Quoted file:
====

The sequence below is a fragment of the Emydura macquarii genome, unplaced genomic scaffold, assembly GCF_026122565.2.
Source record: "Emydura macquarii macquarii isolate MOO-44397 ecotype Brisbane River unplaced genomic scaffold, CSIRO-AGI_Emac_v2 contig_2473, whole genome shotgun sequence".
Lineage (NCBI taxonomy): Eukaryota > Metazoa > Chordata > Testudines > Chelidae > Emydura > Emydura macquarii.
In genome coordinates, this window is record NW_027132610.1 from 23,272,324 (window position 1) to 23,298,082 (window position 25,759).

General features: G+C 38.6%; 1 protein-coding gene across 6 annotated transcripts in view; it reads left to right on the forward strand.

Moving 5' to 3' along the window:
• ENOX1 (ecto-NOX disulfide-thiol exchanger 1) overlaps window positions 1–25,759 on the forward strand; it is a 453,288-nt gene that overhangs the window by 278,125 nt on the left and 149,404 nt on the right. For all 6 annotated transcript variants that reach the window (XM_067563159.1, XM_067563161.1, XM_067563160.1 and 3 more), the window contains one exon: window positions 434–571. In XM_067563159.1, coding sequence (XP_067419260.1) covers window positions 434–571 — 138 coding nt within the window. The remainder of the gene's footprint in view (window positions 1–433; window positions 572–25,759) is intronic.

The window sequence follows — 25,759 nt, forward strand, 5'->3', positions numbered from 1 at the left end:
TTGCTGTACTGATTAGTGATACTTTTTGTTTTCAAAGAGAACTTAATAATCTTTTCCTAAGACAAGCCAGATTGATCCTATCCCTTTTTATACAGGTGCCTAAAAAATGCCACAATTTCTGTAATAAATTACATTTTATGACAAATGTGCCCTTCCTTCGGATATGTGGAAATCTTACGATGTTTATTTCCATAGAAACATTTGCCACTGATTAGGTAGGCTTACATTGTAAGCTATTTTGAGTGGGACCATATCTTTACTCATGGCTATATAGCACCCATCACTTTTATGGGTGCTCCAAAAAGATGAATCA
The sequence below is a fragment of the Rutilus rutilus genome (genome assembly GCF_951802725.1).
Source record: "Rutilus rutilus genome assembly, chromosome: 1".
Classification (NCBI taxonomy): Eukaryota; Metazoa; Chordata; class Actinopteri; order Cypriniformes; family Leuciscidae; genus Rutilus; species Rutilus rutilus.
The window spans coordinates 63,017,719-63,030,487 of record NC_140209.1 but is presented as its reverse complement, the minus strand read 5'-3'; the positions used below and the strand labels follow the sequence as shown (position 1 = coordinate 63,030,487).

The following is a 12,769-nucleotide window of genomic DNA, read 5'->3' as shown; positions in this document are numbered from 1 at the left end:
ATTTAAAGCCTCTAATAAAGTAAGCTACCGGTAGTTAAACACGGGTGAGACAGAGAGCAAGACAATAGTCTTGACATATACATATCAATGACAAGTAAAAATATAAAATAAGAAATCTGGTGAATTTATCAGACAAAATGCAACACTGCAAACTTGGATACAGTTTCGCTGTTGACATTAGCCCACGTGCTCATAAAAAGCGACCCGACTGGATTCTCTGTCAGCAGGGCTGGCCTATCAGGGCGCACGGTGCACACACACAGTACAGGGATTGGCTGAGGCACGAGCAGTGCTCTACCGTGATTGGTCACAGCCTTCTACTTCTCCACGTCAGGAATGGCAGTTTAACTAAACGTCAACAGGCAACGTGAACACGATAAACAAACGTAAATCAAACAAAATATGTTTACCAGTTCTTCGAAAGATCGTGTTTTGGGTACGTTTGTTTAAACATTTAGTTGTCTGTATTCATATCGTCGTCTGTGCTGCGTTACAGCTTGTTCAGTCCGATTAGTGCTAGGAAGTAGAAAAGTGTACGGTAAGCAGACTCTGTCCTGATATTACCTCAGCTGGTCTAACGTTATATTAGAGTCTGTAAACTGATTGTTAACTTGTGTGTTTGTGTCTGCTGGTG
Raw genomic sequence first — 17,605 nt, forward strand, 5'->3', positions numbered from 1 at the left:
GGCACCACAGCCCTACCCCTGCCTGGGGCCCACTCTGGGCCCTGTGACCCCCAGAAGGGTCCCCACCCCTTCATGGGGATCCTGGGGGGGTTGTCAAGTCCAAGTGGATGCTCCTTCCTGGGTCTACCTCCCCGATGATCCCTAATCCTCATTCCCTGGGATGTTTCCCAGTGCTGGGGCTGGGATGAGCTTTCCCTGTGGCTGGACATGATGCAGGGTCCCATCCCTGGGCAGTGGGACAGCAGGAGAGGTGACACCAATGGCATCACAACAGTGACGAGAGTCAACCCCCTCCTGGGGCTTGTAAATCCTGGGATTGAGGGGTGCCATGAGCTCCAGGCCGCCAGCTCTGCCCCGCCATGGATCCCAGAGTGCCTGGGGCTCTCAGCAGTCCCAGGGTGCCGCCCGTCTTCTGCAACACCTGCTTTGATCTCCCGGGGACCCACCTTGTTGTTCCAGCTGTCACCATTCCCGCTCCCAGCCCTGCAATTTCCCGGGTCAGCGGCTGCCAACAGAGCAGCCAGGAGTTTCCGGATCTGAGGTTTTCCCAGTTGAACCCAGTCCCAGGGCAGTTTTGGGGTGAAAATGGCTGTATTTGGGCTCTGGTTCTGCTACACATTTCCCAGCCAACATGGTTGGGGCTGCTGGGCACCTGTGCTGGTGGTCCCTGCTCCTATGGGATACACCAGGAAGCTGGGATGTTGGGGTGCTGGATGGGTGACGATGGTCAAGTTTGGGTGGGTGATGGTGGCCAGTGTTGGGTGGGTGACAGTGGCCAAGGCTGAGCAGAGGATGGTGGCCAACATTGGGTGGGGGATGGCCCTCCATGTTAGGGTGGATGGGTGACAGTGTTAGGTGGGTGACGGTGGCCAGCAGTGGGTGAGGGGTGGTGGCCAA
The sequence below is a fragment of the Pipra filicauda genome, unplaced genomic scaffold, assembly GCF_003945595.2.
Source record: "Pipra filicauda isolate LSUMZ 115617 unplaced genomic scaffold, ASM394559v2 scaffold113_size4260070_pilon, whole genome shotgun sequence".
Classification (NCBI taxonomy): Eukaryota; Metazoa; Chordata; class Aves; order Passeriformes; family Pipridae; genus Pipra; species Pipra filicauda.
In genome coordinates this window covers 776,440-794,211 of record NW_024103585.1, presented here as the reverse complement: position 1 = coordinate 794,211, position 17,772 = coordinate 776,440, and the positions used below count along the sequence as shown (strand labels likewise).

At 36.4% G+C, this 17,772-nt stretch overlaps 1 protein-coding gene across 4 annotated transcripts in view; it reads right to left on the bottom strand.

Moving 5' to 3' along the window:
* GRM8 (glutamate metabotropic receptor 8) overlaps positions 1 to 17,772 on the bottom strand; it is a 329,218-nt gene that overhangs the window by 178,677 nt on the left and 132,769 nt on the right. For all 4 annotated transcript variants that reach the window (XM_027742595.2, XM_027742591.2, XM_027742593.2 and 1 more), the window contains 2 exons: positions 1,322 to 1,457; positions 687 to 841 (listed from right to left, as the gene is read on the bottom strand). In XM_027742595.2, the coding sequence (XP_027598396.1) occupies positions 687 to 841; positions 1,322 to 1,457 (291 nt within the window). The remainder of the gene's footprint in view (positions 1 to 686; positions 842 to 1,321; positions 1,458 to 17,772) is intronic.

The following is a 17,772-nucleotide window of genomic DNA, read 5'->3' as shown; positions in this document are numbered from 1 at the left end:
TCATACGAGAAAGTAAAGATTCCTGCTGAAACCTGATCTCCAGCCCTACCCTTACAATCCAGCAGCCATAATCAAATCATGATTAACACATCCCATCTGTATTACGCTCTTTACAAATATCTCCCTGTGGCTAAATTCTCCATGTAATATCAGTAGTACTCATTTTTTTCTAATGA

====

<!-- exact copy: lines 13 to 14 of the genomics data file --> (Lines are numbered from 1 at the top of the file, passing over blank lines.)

The window spans coordinates 63,017,719-63,030,487 of record NC_140209.1 but is presented as its reverse complement, the minus strand read 5'-3'; the positions used below and the strand labels follow the sequence as shown (position 1 = coordinate 63,030,487).

The following is a 12,769-nucleotide window of genomic DNA, read 5'->3' as shown; positions in this document are numbered from 1 at the left end: